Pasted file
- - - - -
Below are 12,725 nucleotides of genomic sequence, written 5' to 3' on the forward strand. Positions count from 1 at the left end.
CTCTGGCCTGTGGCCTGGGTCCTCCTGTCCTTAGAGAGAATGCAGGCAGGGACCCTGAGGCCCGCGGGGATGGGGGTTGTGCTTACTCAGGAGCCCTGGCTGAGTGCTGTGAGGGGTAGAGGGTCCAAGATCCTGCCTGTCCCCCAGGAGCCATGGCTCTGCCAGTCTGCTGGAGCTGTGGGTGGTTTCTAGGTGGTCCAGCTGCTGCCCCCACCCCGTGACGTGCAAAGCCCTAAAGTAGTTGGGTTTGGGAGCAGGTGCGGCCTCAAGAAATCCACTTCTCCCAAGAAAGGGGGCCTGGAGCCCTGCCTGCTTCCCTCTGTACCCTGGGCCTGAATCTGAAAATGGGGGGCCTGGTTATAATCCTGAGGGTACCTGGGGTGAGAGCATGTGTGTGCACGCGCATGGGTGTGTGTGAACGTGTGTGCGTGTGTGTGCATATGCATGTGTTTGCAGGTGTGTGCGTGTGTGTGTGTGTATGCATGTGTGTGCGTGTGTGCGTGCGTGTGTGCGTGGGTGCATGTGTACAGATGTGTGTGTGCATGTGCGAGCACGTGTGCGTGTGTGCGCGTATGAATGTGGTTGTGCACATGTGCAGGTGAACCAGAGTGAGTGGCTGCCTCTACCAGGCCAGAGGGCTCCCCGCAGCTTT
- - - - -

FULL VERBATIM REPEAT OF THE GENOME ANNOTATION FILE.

Below are 12,725 nucleotides of genomic sequence, written 5' to 3' on the forward strand. Positions count from 1 at the left end.
CTCTGGCCTGTGGCCTGGGTCCTCCTGTCCTTAGAGAGAATGCAGGCAGGGACCCTGAGGCCCGCGGGGATGGGGGTTGTGCTTACTCAGGAGCCCTGGCTGAGTGCTGTGAGGGGTAGAGGGTCCAAGATCCTGCCTGTCCCCCAGGAGCCATGGCTCTGCCAGTCTGCTGGAGCTGTGGGTGGTTTCTAGGTGGTCCAGCTGCTGCCCCCACCCCGTGACGTGCAAAGCCCTAAAGTAGTTGGGTTTGGGAGCAGGTGCGGCCTCAAGAAATCCACTTCTCCCAAGAAAGGGGGCCTGGAGCCCTGCCTGCTTCCCTCTGTACCCTGGGCCTGAATCTGAAAATGGGGGGCCTGGTTATAATCCTGAGGGTACCTGGGGTGAGAGCATGTGTGTGCACGCGCATGGGTGTGTGTGAACGTGTGTGCGTGTGTGTGCATATGCATGTGTTTGCAGGTGTGTGCGTGTGTGTGTGTGTATGCATGTGTGTGCGTGTGTGCGTGCGTGTGTGCGTGGGTGCATGTGTACAGATGTGTGTGTGCATGTGCGAGCACGTGTGCGTGTGTGCGCGTATGAATGTGGTTGTGCACATGTGCAGGTGAACCAGAGTGAGTGGCTGCCTCTACCAGGCCAGAGGGCTCCCCGCAGCTTT